The Lazy Susan turntable can be seen at Chinese restaurants throughout the world. In the 1960s, you could find San Francisco Chinatown’s famous Kan’s Restaurant in their dining rooms on top of large tables. While Thomas Jefferson was actually credited with the invention of the turntable, it’s recognized globally as being synonymous with Chinese food. Lazy Susan aims to “celebrate ‘Chinese’ ‘American’ and the ‘-‘ of Chinese-American food.” Co-founder and CEO Hanson Li explains how they’re bringing Chinese food to San Francisco without compromising convenience, health, or price.
What inspired you to get into foodservice?
“The hospitality. I feel like I’m delivering little doses of happiness to customers.”
What do you love about your business?
“We designed Lazy Susan for the way we live today and our desire for delicious food without compromising convenience, health, or price. I love bringing ‘OG’ Chinese American favorites like General Tso’s Chicken and Pepper Steak in a contemporary approach.”
What’s the most interesting thing to happen to your business?
“I’ll pick two. First, the coolest is having Lazy Susan featured in long write ups in NYTimes, WSJ, and FT all within the first year of our opening. Second, the oddest is that we received an order for 100 jars of our condiment Umami Crunch from a sauce company who told us that they wanted to send the jars to their employees for inspiration.”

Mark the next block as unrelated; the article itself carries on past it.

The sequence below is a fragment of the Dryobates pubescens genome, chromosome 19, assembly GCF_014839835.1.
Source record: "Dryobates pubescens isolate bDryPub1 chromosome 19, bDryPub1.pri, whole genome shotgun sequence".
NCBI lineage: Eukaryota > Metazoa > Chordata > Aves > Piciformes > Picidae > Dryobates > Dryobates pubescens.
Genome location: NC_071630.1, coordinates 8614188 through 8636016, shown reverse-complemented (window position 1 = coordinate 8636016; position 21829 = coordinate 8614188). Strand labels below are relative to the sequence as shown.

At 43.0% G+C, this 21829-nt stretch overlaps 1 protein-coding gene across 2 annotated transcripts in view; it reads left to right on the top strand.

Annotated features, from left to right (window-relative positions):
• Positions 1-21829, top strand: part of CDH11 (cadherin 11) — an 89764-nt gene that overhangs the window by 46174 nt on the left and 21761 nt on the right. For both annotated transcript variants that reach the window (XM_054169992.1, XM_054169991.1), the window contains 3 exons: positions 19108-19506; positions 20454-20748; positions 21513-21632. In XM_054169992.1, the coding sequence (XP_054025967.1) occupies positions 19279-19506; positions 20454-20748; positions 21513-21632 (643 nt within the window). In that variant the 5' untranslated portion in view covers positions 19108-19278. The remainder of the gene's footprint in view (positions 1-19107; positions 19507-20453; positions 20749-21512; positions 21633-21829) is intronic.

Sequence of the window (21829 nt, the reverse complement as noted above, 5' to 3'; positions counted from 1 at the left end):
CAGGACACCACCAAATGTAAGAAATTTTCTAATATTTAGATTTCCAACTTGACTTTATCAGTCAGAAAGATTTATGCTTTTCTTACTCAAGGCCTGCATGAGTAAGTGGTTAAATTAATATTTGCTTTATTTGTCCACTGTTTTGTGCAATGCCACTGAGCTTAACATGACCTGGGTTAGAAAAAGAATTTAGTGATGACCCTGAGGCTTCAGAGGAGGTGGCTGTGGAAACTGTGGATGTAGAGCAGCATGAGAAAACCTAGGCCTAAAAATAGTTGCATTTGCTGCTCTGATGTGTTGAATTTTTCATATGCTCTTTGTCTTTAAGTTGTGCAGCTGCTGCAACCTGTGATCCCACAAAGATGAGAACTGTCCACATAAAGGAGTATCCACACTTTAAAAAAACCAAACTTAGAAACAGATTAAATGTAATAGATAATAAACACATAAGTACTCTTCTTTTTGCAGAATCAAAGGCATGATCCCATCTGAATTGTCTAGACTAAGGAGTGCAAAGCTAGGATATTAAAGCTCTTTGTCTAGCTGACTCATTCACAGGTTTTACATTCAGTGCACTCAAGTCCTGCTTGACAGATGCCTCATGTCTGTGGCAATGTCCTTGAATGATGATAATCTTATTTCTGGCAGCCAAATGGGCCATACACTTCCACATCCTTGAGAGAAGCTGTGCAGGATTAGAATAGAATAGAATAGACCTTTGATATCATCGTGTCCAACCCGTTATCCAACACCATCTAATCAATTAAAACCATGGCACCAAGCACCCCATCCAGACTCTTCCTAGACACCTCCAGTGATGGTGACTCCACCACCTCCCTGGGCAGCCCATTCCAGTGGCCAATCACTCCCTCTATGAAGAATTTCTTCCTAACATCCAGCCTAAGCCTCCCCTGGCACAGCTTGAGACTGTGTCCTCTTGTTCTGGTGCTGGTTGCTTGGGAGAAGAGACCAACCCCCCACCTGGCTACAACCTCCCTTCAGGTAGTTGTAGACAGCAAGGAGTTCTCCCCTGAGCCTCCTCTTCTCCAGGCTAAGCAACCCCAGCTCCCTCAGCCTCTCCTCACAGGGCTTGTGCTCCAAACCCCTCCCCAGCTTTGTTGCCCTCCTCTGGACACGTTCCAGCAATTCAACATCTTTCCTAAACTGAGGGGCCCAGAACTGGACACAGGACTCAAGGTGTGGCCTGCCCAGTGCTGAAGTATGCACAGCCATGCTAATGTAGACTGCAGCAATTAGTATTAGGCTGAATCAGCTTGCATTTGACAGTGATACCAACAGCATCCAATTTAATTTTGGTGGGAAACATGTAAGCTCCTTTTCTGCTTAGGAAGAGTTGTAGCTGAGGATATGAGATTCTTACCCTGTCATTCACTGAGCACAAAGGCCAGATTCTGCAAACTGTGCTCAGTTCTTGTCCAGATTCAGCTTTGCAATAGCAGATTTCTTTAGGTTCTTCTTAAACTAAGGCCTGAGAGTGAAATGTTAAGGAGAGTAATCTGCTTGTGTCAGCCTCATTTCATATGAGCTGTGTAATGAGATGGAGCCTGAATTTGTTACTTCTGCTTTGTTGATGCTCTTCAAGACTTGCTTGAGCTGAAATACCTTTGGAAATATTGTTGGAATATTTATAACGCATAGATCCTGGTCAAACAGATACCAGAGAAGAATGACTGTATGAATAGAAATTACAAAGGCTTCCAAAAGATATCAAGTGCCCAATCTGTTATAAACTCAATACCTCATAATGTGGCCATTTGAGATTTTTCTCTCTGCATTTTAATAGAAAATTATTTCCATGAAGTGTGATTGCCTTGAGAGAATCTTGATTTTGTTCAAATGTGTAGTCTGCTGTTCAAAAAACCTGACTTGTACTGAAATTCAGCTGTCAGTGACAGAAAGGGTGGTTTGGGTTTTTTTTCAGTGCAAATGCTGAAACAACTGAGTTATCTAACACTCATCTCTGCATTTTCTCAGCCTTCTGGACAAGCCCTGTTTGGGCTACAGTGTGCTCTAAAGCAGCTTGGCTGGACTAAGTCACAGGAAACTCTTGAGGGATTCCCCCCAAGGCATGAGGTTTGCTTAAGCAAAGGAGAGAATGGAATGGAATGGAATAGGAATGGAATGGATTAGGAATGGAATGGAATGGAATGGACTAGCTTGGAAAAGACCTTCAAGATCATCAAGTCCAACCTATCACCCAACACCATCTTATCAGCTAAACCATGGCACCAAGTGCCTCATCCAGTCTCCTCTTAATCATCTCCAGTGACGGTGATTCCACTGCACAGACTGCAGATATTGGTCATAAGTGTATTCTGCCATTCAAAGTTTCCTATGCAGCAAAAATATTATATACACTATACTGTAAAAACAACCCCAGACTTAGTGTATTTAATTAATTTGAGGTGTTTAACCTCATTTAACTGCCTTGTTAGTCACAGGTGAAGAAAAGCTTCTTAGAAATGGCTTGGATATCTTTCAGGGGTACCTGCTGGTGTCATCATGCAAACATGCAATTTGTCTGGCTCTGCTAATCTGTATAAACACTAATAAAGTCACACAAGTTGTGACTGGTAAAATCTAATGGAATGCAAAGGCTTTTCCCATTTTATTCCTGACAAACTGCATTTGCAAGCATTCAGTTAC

What is the biggest challenge you’ve had to overcome?
“We received 5 times more orders in the first hour of operations on Christmas day than our order volume for a typical Saturday. It was not a pretty sight with gaggles of delivery drivers and customers waiting for their pick up or delivery. Our team handled the deluge with style and grace (under much pressure!) We’ll have a lot better handle for next Christmas!”
Which Cambro products help make your business work?
“We love the lightweight but super utilitarian Cam GoBox food warmer. It’s easy to carry/transport but keeps food warm.”
Links for Lazy Susan